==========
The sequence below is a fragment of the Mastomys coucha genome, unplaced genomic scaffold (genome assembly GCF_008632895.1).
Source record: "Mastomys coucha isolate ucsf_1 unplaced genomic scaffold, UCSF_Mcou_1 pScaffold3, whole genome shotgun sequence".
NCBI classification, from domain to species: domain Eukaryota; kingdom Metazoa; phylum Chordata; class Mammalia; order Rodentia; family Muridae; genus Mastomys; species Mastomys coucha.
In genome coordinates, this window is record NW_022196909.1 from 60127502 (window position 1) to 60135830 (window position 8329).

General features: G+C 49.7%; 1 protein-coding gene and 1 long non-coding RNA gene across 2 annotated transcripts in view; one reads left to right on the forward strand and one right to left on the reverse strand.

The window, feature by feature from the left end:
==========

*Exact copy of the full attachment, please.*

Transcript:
The sequence below is a fragment of the Mastomys coucha genome, unplaced genomic scaffold (genome assembly GCF_008632895.1).
Source record: "Mastomys coucha isolate ucsf_1 unplaced genomic scaffold, UCSF_Mcou_1 pScaffold3, whole genome shotgun sequence".
NCBI classification, from domain to species: domain Eukaryota; kingdom Metazoa; phylum Chordata; class Mammalia; order Rodentia; family Muridae; genus Mastomys; species Mastomys coucha.
In genome coordinates, this window is record NW_022196909.1 from 60127502 (window position 1) to 60135830 (window position 8329).

General features: G+C 49.7%; 1 protein-coding gene and 1 long non-coding RNA gene across 2 annotated transcripts in view; one reads left to right on the forward strand and one right to left on the reverse strand.

The window, feature by feature from the left end: